The only thing we were told was that he probably was not going to make it to the end of the week. At that moment, as I was looking at my grandfather, it really hit me that he was dying. I knew that I was supposed to be strong, both for him and my mother, but I was so overwhelmed that I locked myself in the bathroom and began to have a nervous breakdown interrupted by uncontrollable tears.
Everything was hitting me at once. My past, people who had hurt me, my anger, my sadness, my guilt, all of it was flashing before my eyes. For the first time in months I was having vivid memories of being used. I was remembering every detail of the pain and torment I had felt on those horrendous summer nights. I was feeling it as if it had just happened. And now, I had to witness the death of a man that for all intents and purposes was like a father to me, and there was absolutely nothing I could do about it.
After I had composed myself, I wheeled his frail body out into the parking lot, choking on the tears that I was holding back. That night, we found a priest and I witnessed someone take their Last Rites for the first time.
In the next few days his condition would worsen and we all had to muster up the strength to keep it together. The sound of his ventilator kept me awake at night as I lay in bed and cried. I would avoid walking by his room because I knew I would burst into tears. Instead, I tried to keep it together elsewhere. I signed for the medical equipment and talked to the Hospice as my mother went to go make funeral arrangements. During this time I didn’t cry and I didn’t choke. I treated it as if it was strictly business.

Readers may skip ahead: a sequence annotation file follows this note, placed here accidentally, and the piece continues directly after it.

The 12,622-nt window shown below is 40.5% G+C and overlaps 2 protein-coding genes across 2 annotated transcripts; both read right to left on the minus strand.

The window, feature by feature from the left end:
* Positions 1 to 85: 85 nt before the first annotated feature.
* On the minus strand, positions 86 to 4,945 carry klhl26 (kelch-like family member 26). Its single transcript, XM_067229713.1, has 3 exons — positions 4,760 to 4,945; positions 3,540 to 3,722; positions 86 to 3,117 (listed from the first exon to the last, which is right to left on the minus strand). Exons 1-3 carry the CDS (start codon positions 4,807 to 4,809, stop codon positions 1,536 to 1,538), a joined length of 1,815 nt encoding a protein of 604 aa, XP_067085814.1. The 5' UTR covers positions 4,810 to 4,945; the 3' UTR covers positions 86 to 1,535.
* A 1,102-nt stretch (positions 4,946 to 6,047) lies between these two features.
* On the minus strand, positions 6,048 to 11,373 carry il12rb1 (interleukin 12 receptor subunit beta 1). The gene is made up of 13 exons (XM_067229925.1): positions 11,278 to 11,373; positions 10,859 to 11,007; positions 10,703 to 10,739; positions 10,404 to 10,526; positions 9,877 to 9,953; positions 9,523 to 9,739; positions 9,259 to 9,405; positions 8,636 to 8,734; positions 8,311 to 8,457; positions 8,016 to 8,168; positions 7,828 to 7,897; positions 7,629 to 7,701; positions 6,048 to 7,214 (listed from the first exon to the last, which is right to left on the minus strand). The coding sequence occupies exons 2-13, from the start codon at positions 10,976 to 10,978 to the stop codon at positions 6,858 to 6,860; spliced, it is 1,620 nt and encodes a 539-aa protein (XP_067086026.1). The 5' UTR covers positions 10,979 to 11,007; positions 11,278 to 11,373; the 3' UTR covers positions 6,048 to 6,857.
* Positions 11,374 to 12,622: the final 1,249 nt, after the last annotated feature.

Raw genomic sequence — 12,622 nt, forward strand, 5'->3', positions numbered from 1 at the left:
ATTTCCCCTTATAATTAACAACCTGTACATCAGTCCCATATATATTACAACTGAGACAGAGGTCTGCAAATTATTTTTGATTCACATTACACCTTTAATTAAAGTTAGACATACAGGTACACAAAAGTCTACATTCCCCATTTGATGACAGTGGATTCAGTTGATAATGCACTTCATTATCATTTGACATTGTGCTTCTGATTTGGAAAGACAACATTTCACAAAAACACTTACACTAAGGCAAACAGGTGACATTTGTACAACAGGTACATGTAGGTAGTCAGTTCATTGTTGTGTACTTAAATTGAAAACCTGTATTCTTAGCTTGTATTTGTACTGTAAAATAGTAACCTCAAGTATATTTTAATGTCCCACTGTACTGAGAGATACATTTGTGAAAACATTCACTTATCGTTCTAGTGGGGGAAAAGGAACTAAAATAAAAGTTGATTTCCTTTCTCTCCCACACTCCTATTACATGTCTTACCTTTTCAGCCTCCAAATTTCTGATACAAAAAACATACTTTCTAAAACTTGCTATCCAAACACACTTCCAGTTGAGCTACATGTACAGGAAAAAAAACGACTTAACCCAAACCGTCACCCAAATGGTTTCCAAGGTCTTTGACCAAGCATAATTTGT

Eventually I had to suck it up and walk into the room where my grandfather was dying. I had to choke back the tears so that I could say my final goodbye. I will never forget the look in his eyes as I stood there and used up every fiber of my being so that he would not see me cry. He couldn’t speak, he couldn’t even really move, but his eyes said everything. “Don’t worry about me. I’ll be fine where I’m going.”
On December 18, 2008 at around 11:00pm, the nurse from the Catholic Hospice told us that his blood pressure was dropping rapidly. In unison we all began to pray, “Hail Mary full of grace, the Lord is with thee.” By the time we got to, “Pray for us sinners now and at the hour of our death.” he was gone.
And at that moment, the strangest thing happened. There was a peace in the room unlike anything I had ever felt before. For a few minutes, whatever emotional torment I had been experiencing for months seemed like some insignificant nightmare I had as a child. It was as if my grandfather had given me the gift of peace in one of the most trying moments of my life.
I suddenly realized that life is fleeting and that I am only human, eventually we’re all going to die. The bigger picture became clear as I realized that on my death bed, all the pain and torment I would experience in my life would no longer matter. Instead, what would stick out are the moments and people that I loved.
Since then I vowed to live my life with arms wide open, and while this has proven to be difficult, I try to remember that peace in order to keep moving onward.
Amanda Abella Bio:
Amanda Abella is a language instructor and freelance writer based out of Miami, FL. She also runs a personal development blog for young adults in order to help them with the challenges they face as they enter adulthood, GradMeetsWorld.org